Nutritional and Micronutrient Care of Bariatric Surgery Patients: Current Evidence Update
Purpose of Review
The continued success of bariatric surgery to treat obesity and obesity-associated metabolic conditions creates a need for a strong understanding of clinical nutrition both before and after these procedures.
Surgically induced alteration of gastrointestinal physiology can affect the nutrition of individuals, especially among those who have undergone malabsorptive procedures. While uncommon, a subset of patients may develop protein-calorie malnutrition. In these cases, nutrition support should be tailored to the severity of malnutrition.
Among all patients who undergo bariatric surgery, high rates of micronutrient deficiencies have been observed. To mitigate these deficiencies, empiric supplementation with multivitamins, calcium citrate, and vitamin D is generally recommended. Periodic surveillance should be performed for commonly deficient micronutrients, including thiamin (B1), folate (B9), cobalamin (B12), iron, and vitamin D. Following Roux-en-Y gastric bypass, serum levels of copper and zinc should also be monitored. In addition, lipid-soluble vitamins should be monitored following biliopancreatic diversion with/without duodenal switch.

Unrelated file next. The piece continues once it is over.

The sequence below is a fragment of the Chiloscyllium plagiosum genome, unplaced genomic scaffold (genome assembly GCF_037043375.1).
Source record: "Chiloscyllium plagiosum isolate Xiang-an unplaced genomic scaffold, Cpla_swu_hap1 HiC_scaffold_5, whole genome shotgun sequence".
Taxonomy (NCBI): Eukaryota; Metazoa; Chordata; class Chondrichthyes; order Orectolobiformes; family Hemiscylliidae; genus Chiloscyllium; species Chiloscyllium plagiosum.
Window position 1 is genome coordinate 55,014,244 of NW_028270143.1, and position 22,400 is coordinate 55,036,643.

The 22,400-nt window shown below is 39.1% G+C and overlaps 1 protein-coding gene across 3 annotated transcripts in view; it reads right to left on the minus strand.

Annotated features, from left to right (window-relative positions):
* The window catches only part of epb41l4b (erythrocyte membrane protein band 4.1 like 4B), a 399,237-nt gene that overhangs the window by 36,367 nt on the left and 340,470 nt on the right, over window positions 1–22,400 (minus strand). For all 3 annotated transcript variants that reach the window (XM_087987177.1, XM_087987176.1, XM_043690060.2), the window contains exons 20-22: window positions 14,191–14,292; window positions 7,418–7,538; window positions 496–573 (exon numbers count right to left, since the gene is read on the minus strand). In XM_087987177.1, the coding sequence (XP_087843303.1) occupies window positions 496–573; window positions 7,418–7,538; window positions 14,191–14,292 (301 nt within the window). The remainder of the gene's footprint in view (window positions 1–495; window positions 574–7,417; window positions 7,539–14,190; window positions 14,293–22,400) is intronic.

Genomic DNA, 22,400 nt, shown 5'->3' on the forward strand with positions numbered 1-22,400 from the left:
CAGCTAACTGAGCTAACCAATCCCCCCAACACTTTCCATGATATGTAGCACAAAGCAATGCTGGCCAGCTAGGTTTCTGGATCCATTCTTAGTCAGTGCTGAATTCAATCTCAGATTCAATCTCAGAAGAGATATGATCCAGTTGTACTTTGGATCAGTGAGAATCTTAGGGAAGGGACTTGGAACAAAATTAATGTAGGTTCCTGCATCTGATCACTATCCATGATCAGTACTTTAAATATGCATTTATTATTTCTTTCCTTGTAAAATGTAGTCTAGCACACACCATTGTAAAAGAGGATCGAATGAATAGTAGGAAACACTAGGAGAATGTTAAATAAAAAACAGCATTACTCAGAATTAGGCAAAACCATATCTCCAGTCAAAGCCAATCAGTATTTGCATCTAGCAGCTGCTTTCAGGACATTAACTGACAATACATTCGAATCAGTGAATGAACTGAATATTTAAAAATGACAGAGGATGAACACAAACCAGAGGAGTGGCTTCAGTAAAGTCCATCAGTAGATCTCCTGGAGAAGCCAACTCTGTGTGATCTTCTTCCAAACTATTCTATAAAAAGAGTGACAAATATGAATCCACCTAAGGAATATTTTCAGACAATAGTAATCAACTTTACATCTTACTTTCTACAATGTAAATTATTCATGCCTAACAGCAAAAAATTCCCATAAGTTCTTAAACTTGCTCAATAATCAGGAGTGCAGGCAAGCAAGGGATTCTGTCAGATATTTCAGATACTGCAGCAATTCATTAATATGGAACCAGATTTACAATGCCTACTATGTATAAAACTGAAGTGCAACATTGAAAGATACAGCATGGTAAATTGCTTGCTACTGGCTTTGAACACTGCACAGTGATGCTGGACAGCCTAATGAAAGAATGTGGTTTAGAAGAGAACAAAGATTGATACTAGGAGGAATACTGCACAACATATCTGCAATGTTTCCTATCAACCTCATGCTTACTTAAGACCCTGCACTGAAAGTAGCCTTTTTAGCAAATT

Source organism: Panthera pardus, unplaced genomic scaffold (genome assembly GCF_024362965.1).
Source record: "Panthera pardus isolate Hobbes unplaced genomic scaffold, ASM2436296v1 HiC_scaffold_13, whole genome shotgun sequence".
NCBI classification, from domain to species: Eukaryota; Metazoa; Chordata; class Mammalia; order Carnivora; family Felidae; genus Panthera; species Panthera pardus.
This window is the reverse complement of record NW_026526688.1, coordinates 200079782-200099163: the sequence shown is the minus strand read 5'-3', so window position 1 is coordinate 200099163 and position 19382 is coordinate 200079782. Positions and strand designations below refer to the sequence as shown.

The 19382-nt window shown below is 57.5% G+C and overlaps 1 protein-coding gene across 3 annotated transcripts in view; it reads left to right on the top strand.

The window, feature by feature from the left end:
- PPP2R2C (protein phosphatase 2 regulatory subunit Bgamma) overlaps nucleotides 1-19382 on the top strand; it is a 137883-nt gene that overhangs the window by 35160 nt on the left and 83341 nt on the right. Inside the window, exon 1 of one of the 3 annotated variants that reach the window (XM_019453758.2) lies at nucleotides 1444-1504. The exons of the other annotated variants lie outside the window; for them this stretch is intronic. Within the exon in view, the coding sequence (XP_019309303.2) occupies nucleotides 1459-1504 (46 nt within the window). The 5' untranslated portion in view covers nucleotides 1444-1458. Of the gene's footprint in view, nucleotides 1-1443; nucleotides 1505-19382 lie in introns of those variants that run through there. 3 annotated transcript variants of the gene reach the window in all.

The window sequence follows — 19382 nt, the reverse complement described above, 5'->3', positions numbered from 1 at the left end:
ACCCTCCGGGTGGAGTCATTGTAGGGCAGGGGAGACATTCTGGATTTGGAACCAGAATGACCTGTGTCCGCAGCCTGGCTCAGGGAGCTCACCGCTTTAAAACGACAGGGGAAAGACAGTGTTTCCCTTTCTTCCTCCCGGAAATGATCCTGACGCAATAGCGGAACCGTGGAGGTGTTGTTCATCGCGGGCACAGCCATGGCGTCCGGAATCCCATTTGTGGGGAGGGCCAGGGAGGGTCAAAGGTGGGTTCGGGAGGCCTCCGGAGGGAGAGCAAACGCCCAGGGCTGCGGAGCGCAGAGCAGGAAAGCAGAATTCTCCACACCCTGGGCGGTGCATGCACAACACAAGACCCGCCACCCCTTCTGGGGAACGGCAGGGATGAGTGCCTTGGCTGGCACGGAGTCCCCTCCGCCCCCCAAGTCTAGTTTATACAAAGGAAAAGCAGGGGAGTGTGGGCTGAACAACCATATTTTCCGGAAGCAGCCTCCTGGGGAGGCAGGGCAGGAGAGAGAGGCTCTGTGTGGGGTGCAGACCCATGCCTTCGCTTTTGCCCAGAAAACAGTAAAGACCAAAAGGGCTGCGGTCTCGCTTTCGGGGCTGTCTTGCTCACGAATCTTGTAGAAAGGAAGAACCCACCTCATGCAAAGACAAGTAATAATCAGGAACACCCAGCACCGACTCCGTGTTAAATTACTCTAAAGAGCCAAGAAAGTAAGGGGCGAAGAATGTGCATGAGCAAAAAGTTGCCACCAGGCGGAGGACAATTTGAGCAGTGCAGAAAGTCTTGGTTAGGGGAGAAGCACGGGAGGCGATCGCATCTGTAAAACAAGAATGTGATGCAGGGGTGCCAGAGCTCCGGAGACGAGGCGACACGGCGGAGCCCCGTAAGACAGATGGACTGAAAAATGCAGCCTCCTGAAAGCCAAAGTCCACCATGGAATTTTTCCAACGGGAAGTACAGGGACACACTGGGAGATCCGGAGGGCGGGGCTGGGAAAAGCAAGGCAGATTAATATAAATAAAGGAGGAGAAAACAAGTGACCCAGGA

KeywordsBariatric surgery Obesity Protein-calorie malnutrition Micronutrient deficiency Deficiency screening
Compliance with Ethical Standards
Conflict of Interest
Michael A. Via and Jeffrey I. Mechanick declare they have no conflict of interest.
Human and Animal Rights and Informed Consent
This article does not contain any studies with human or animal subjects performed by any of the authors.
Papers of particular interest, published recently, have been highlighted as: • Of importance
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